Mon, Sep 19, 2005 - Page 2 News List

Festival brings traffic mayhem

CONGESTION One person was killed and 10 injured in two separate car accidents over the holiday weekend as travelers flooded the nation's highways and railways

STAFF WRITER

The Mid-Autumn Festival brought heavy traffic congestion over the last few days, and two car accidents over the weekend left one person dead and 10 injured.

According to the National Freeway Bureau, traffic volumes averaged 10 percent to 15 percent higher than on normal weekends.

On highways across the country there was a surge in traffic from 10am-12pm on Saturday, with vehicles traveling as slowly as 20-30kph in some areas. On Saturday, traffic jams were most apparent on southbound routes from Taipei, while yesterday saw congestion for northbound travelers.

On the Taipei-Ilan highway, the section between Pinglin (坪林) and Shiding (石碇) was clogged with traffic over the weekend, despite attempts by the Ministry of Transportation and Communications to limit the number of cars taking the route. The ministry instituted controls to allow 4,000 vehicles per day through the section, with special permits required for vehicles exceeding that number. The measure caused a public outcry, however, and by yesterday the counters used by traffic controllers were seen tossed to the side at toll booths.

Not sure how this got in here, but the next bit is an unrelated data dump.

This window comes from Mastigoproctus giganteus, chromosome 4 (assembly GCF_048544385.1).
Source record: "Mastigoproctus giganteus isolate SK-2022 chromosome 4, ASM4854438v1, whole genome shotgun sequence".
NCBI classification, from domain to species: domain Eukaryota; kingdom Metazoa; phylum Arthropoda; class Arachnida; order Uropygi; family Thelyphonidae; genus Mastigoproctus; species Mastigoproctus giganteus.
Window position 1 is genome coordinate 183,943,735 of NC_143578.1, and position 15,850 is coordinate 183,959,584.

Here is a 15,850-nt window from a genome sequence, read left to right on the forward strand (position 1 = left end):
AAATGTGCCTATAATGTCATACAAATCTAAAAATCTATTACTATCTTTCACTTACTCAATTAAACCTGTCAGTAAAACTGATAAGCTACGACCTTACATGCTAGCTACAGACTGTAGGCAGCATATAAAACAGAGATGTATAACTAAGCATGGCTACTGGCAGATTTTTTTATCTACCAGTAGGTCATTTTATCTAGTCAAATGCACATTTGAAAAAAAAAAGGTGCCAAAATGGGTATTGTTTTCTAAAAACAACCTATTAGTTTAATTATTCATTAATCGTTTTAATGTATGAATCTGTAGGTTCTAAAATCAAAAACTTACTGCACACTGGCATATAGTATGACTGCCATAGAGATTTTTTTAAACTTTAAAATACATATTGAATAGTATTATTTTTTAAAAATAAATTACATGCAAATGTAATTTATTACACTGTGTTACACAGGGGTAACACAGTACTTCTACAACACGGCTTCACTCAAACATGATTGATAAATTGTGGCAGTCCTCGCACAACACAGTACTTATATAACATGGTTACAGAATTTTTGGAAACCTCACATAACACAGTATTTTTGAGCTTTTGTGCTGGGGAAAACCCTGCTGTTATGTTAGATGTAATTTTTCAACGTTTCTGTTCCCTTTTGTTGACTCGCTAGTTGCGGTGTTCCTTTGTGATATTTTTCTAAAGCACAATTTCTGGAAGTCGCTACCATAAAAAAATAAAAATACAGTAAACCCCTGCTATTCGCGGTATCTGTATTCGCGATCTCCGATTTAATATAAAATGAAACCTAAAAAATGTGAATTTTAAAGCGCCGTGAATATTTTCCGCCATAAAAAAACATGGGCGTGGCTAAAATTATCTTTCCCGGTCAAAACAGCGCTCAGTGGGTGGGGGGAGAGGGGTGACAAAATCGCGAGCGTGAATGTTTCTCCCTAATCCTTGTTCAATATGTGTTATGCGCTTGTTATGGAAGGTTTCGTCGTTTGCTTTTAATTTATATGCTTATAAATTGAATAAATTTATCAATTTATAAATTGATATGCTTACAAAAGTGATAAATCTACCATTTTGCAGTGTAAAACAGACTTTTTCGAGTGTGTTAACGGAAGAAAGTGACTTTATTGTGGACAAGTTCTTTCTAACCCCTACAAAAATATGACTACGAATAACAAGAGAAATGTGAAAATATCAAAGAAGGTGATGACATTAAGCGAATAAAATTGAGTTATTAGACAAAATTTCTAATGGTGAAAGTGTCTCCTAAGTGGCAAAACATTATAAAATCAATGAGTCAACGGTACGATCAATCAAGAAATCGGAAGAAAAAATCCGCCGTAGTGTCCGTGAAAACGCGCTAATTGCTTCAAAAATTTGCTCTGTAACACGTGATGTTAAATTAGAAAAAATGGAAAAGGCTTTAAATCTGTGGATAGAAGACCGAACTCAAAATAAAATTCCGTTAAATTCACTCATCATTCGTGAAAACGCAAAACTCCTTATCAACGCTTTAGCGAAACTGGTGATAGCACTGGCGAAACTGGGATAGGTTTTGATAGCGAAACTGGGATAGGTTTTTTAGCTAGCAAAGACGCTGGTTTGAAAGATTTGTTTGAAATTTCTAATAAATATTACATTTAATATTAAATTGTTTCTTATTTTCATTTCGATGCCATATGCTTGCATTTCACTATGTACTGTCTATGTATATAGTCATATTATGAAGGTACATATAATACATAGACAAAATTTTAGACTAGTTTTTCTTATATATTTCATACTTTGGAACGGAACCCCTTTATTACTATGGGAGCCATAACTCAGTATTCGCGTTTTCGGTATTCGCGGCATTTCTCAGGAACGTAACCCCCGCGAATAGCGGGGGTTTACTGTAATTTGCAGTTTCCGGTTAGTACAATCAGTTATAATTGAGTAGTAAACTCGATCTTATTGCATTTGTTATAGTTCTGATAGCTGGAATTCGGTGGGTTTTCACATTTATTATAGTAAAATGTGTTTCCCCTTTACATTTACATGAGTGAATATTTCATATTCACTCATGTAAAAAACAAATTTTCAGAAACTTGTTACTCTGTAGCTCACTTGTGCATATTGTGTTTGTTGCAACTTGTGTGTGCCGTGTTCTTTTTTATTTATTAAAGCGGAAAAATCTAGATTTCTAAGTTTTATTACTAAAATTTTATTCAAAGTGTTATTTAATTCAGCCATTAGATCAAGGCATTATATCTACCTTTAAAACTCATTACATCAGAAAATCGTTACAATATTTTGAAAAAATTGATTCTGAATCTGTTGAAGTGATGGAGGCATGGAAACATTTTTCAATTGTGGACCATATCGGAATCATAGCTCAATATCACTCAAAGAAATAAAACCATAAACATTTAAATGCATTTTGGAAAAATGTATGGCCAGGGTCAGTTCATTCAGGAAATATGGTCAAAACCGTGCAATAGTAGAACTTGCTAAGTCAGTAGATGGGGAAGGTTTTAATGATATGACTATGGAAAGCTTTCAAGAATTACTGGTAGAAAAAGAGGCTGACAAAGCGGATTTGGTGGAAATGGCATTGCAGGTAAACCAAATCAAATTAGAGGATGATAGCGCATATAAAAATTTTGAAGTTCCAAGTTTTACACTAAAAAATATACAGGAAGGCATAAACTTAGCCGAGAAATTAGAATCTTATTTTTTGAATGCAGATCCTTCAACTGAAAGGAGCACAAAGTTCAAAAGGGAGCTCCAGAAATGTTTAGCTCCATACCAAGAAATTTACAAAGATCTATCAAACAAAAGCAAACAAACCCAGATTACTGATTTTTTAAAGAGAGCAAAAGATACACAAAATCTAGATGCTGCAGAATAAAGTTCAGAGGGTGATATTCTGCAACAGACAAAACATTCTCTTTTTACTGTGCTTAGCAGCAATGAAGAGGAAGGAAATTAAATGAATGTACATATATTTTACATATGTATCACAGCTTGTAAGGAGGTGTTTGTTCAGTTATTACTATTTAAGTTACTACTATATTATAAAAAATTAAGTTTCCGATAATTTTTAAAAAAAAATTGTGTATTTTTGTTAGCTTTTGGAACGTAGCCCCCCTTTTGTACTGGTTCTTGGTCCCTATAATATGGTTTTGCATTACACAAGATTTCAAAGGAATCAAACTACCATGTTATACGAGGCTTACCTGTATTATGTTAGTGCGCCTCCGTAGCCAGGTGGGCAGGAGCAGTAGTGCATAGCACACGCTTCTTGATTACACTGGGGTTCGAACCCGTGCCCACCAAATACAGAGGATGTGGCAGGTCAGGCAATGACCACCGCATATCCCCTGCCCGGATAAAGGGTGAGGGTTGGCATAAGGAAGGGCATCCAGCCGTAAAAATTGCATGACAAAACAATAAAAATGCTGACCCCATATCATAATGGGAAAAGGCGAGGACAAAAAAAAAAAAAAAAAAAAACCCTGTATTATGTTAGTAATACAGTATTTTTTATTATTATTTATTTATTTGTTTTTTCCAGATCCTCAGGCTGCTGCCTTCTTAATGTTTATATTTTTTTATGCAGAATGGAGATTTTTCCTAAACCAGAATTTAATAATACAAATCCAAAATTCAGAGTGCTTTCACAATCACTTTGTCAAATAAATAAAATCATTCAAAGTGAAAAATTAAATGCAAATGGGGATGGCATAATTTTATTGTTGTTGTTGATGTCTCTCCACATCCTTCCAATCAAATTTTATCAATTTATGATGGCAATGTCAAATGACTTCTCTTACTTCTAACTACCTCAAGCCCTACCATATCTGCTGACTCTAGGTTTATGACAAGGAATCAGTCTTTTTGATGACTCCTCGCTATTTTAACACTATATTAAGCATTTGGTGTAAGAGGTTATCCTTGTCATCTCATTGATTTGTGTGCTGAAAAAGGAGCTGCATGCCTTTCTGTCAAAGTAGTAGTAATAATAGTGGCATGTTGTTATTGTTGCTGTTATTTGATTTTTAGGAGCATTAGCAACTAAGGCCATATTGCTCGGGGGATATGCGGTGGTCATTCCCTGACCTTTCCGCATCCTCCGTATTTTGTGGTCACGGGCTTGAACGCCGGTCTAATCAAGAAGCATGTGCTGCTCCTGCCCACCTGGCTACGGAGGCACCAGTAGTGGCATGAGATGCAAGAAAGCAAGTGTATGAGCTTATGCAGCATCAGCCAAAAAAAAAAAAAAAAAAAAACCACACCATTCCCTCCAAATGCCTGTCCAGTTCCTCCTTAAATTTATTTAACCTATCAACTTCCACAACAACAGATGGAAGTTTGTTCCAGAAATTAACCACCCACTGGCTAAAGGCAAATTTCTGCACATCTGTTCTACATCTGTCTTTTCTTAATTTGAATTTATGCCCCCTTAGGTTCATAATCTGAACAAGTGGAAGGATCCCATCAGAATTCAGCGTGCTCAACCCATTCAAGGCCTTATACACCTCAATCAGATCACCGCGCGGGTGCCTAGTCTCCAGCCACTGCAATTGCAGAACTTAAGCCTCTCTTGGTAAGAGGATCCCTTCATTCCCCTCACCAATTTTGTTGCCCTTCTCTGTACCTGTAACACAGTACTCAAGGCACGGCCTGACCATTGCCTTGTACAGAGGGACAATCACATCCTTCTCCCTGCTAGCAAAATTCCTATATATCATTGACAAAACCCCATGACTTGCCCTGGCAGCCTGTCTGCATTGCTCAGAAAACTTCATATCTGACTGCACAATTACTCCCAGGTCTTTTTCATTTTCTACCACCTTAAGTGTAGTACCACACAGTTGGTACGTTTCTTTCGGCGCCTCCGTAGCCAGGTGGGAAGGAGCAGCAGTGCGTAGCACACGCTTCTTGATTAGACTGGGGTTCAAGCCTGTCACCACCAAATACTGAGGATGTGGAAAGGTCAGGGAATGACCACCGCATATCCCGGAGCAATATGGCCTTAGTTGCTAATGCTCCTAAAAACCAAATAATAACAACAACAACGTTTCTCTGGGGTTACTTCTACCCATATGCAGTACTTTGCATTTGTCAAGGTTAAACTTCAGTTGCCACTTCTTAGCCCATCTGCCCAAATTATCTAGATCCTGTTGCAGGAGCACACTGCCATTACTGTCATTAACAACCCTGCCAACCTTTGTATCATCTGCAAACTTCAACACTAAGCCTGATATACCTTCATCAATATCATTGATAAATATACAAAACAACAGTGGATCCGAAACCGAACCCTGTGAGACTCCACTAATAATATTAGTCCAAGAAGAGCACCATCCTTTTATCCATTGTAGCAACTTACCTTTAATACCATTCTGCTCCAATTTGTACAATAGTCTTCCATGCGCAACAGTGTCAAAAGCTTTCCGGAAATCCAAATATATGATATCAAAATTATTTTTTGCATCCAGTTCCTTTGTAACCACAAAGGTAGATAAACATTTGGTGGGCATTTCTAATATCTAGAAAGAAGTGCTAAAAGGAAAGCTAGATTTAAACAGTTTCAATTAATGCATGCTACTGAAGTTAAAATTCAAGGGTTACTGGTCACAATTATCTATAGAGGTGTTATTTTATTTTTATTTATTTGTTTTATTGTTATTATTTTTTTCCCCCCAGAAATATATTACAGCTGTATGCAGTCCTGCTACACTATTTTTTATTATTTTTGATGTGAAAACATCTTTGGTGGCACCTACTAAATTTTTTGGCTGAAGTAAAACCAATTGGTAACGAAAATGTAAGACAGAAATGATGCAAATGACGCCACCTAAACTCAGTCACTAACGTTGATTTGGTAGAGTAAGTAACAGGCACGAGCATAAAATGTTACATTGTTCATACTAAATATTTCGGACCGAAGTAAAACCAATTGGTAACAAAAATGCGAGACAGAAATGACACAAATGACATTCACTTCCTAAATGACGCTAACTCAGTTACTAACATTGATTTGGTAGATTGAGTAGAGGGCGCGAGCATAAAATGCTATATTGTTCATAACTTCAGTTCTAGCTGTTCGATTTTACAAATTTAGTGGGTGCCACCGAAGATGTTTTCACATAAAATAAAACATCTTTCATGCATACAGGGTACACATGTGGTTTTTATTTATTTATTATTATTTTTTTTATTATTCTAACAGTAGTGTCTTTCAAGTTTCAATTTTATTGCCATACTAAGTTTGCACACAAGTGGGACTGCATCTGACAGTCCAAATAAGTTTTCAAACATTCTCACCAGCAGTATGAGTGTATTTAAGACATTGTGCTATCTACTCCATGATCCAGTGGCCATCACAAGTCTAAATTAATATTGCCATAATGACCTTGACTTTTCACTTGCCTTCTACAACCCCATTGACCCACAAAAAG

Yesterday evening, regulations were changed so that 800 cars could be let through every hour.

The ministry plans to further review the procedures used on that section of the highway tomorrow.

Traffic congestion was particularly heavy between 6pm and 10pm yesterday with congestion seen in the Hsinchu and Taoyuan areas along the Sun Yat-sen Freeway. On the Formosa Freeway congestion was particularly heavy from Chulin to Hsinchu, with traffic moving as slowly as 40kph.

Two traffic accidents marred the holiday weekend. On the Sun Yat-sen Freeway a coach crashed into a van, killing one person and injuring five. In Sijhih (汐止), a car crashed into a toll booth, injuring five people.

Flights and trains to Taipei yesterday from 3pm onward were packed, with many people choosing to stand on a fully-booked train, rather than travel on the roads, to avoid traffic congestion.

Due to the number of passengers, northbound trains to Taipei were delayed by an average of 10 minutes, while southbound trains leaving Taipei were unaffected and remained on schedule.

Trains to and from both the south and the north were full from 3pm onward, while flights heading south still had 30 percent of seats available.

For international flights, Eva Air staff confirmed that flights from Hong Kong and Macao started to increase on Friday, with almost every return flight to Taiwan for yesterday and today being fully booked.

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